Serves: 12

  •   2       lbs. Fuji apples — peeled, cored and grated (about 6 apples)
  •   1/3    cup raisins, seedless
  •  1/3    cup chopped pecans — *optional
  •  5       Tbsp. sugar, divided
  •  3       tsp. cinnamon, divided
  •   3       Tbsp. flour
  •   10     sheets of filo dough
  •   3       Tbsp. canola oil

Preheat the oven to 350ºF. Prepare the filling by shredding the apples into a mixing bowl.  If they are very juicy, squeeze out any excess liquid.  Add the raisins, pecans if using, 3 Tbsp. sugar, 2 tsp. cinnamon, flour and nutmeg and mix well.  Set aside.

Lay out one sheet of filo dough and lightly brush with oil.  Mix together 2 Tbsp. of sugar and 1 tsp. of cinnamon and lightly sprinkle the filo with some of this cinnamon/sugar mix.  Repeat with another 4 sheets of filo, oiling and sugaring all but the last sheet.

Arrange half of the apple filling in a row along the longer side of the filo – keeping it about 1″ from each edge.  Roll the strudel up, keeping the filling against the edge as tightly as possible.  Give the excess dough on each end of the roll a twist and tuck the dough under the roll. Place the strudel on a baking sheet lined with parchment paper and brush it with oil.  Sprinkle on the cinnamon sugar and use a sharp knife to cut diagonal slits every inch or so – just cut through the dough on the top of the roll, allowing steam to escape while it bakes.

Repeat with the rest of the filo and apple filling.

Bake at 350ºF for 30-35 minutes – until the strudel is golden brown.  Allow to cool, slice all the way through and serve.

apple strudel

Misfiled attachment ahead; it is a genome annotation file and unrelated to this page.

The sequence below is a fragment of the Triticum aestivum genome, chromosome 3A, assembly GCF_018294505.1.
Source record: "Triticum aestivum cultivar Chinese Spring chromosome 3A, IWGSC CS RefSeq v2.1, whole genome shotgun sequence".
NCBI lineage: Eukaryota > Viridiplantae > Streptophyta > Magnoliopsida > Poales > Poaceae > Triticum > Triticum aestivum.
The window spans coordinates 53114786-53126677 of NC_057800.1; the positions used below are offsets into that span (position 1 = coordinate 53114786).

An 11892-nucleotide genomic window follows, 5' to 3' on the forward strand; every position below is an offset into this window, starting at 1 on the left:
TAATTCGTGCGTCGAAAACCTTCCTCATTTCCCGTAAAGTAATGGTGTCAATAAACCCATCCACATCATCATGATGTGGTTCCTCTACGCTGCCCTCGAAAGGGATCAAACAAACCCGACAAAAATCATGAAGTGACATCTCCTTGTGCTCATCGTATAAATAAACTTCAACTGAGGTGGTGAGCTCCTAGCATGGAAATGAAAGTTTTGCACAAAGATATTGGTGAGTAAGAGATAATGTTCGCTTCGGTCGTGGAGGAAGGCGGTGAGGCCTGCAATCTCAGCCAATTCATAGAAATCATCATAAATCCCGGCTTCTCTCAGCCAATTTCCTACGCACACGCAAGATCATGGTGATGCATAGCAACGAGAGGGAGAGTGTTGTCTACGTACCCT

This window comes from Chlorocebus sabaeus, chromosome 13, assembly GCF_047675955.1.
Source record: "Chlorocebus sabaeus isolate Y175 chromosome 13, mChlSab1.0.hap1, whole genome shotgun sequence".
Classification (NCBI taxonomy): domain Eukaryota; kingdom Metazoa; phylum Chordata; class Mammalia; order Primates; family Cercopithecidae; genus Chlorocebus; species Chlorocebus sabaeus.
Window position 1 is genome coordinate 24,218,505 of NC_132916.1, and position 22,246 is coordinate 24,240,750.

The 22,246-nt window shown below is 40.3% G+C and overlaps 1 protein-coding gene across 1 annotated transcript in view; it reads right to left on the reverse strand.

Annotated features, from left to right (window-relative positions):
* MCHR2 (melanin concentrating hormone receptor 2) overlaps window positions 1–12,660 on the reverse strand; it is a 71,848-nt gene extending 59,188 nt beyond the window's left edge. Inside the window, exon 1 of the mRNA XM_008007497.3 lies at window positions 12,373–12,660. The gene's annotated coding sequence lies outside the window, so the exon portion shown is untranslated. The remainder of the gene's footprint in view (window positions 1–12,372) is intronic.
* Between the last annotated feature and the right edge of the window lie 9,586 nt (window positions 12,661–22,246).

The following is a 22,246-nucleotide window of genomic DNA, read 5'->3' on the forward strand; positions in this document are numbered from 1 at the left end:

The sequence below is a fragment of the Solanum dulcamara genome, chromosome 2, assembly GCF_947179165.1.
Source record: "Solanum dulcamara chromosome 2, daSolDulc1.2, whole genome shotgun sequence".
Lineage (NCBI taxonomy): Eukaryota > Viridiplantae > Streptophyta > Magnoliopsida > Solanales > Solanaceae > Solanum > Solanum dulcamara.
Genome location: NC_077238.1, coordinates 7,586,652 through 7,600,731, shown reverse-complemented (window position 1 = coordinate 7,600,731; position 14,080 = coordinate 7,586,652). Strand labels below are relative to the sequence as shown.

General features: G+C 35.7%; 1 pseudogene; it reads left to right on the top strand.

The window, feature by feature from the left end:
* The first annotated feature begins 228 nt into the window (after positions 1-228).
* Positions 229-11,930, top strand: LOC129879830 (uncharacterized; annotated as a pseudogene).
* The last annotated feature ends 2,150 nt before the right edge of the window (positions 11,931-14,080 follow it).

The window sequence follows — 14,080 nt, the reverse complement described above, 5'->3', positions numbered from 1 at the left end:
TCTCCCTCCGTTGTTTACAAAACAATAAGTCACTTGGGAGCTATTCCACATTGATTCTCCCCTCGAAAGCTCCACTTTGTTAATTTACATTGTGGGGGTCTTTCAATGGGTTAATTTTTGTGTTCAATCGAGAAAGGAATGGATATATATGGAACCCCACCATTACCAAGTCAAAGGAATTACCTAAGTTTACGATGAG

Buttermilk Cheese Kugel

4 Sep

The High Holidays are fast approaching and it seems everybody I know is in menu-planning mode.  A good cheese kugel is great for lunch during Rosh Hashana or for breaking the fast on Yom Kippur.

I know a lot of recipes call for some sugar, but I prefer to leave it out of cheese kugels — leave it for the apple or other fruit versions.  I like my cheese kugel to have a little tang and will either add sour cream, or in this case, buttermilk to the recipe.  The topping is optional, and it is delicious without it, but perhaps just a little more delicious with it.

Serve with extra sour cream on the side or if you must have a little sweetness, some sliced strawberries in syrup.

buttermilk kugel 2

 

Buttermilk Cheese Kugel

375 grams egg noodles — wide

5 large eggs
2 cups buttermilk
1/2 cup melted butter
375 grams dry curd cottage cheese
1 teaspoon salt

Optional Topping
2 tablespoons melted butter
1/2 cup dry bread crumbs
pinch salt
2 tablespoons chopped parsley

Cook the noodles following the instructions on the package. Drain well and transfer to a large mixing bowl.

In a medium mixing bowl, mix together the eggs, buttermilk, melted butter, salt and cottage cheese. Pour this mixture onto the noodles and stir to thoroughly mix.

Lightly butter a 2 quart (liter)  casserole and pour the noodle mixture into the pan.

If you choose to add the optional topping, mix all of the topping ingredients together in a small bowl and sprinkle the mixture on top of the noodles.

Bake the kugel in a preheated 375º oven for 1 hour, or until the top is golden brown and the kugel has set.